Tuesday, March 4, 2014

The meaning of sports

Last week Salt Lake City hosted a tennis tournament that was a bit unusual; instead of the young power players who traipse the world doing Virginia Slims tournaments (where did I get that?) they had….John McEnroe, Pete Sampras, and Jim Courier.   I’m not a big tennis fan  - in fact, not a fan at all – but this sounded mildly interesting; I mean, who doesn’t know at least McEnroe and Sampras?   It was a “fun” tournament, but it was clear from the articles that these guys took it somewhat seriously and played to win.  McEnroe said something to the effect of “If I’m breathing, I’m competitive” which probably surprises no one. 
At 55 he beat the 42 y/o Sampras
Gordon Monson, the primary Salt Lake Tribune sports columnist, used the match as the topic of one of his daily columns last week.  And in it, he said this about McEnroe:  “aside from the broadcast booth, he’s playing in mostly meaningless exhibitions like the one at ESA on Tuesday night.”   This took me aback for a second.  “Meaningless”?  Using that term assumes that other tennis tournaments are actually “Meaningful?”  As if the definition of an “meaningful” activity is that the participants need to be young, powerful, fast, and – perhaps more importantly - that there’s a lot of money at stake?  What was weird about the column is that his main point was that men’s tennis in the US is very weak.  Some no-name guy is ranked 13th and the 2nd American is 56th, so Monson was moaning about the sorry state of tennis in this country as compared to the glory days of Conners, McEnroe, Sampras, et al.  But apparently the low-ranked guys are playing in “meaningful” tournaments?  I think that if you asked any of the thousands of spectators who showed up at the McEnroe/Sampras “tournament” if they found any “meaning” in it…..I think they did!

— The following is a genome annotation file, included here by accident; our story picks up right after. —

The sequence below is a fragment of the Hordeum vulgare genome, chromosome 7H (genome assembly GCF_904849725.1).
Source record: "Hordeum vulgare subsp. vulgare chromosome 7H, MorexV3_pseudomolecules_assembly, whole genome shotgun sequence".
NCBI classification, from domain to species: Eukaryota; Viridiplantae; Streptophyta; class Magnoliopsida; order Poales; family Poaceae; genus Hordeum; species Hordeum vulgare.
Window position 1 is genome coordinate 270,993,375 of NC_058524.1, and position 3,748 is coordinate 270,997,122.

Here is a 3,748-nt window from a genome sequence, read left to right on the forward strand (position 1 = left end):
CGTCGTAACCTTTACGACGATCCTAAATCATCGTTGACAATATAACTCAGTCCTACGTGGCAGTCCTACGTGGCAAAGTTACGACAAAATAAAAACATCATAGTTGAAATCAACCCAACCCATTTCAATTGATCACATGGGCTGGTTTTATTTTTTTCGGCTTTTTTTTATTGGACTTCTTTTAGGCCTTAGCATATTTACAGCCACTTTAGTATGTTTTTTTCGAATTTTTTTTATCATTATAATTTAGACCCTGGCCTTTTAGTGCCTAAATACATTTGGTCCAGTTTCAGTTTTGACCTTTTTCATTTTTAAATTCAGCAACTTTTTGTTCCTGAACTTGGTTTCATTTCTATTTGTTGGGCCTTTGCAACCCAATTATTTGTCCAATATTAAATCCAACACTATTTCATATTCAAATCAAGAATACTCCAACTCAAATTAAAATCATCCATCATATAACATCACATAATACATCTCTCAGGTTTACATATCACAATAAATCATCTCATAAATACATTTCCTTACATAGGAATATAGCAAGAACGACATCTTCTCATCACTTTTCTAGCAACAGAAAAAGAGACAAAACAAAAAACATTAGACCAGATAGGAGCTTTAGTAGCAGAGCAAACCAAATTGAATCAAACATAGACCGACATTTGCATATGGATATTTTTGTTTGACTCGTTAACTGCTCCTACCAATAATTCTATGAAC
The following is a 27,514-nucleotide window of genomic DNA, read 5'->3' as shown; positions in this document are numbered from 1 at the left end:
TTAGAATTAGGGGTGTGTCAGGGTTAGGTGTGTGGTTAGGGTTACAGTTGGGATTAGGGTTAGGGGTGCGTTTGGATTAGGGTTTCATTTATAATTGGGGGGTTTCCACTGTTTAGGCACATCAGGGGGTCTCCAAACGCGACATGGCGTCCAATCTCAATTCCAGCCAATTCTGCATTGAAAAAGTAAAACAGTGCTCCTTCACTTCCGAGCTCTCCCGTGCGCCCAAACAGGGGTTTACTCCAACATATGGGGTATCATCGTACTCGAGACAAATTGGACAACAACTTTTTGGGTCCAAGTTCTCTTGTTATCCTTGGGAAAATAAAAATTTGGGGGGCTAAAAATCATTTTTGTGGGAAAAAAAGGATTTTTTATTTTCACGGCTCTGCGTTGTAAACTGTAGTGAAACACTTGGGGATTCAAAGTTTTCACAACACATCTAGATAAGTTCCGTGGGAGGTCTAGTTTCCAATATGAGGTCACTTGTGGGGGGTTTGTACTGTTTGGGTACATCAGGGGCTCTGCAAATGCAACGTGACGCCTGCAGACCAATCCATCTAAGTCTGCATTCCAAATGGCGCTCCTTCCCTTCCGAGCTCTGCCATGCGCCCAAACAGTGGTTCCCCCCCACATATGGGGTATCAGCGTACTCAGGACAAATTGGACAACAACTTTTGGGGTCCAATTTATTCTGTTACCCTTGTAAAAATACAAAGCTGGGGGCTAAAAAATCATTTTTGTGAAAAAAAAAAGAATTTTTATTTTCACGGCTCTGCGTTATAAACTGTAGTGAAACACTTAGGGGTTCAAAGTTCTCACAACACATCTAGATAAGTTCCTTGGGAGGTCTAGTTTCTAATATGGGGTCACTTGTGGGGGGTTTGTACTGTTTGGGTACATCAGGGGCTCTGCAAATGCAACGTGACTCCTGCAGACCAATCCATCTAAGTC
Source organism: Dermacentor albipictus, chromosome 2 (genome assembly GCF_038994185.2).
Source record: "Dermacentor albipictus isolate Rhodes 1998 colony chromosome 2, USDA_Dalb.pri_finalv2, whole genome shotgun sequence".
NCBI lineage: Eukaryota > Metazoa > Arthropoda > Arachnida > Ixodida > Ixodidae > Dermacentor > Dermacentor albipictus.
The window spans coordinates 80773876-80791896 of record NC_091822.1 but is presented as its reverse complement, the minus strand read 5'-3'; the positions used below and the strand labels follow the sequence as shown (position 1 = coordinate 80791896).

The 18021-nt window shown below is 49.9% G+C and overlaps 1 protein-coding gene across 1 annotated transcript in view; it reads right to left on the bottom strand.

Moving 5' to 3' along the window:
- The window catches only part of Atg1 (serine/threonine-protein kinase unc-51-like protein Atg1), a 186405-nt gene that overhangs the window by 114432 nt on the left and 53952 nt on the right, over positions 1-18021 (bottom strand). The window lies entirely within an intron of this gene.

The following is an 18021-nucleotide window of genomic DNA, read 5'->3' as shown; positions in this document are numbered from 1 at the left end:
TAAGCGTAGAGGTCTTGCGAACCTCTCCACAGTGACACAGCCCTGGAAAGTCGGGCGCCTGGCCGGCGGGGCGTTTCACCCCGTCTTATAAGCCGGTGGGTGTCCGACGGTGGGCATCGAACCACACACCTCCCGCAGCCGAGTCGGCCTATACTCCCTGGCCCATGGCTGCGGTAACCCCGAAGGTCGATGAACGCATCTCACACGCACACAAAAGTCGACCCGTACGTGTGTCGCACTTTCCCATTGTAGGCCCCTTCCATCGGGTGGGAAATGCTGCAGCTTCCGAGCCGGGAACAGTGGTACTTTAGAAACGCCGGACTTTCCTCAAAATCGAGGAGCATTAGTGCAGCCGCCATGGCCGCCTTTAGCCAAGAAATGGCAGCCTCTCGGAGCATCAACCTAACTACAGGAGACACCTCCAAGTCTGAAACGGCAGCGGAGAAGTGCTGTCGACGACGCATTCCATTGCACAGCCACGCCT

Which brings up the question of what is indeed meaningful, and to whom, and for what reason? This weekend is the Skimo North American Championships; is that really meaningful?  For about 25 people….yes, it has a lot of meaning.  For 300 million other Americans and 35 million Canadians, it has less than zero “meaning”.  Our good buddy Geoff Lane was telling us about an interview with the Dutch speed skating coach who was derisive of American sports, saying that they were “stupid”, to which the American interviewer said something to the effect of “like going around in circles on an ice rink is NOT stupid?” 

Lest we forget, all these activities are contrived: skating in circles, hitting a ball back and forth over a 3-foot high net into a white painted box, pedaling a bicycle quickly, pole vaulting, putting a ball through a hoop, sliding on snow, etc.  And the only meaning that we put on them is the meaning that we as a society put on them, either as competitors or spectators.  And if winning the sport 35 clydesdale mountain bike division at a local mountain bike race is what provides some small bit of “meaning” in your life, so be it!  Or – if as John McEnroe said - perhaps inspiring some kids to pick up a tennis racket instead of an Xbox is what provides some meaning to your existence……indeed, so be it.  And if the vision of a 55 year old former pro smashing a forehand surprisingly hard provides the impetus for a middle-aged, 20-pound overweight, formerly-good tennis player to pick up his racket again and start playing to regain the joy of competition and the benefits of renewed fitness…..that’s meaning. 

But what literal armchair quarterbacks deem as “meaningful” or “meaningless” based on the relative worth of those activities…..pipe down dude, and try to find some meaning in your own patheticism. 

For what it’s worth, here’s the link to the column:

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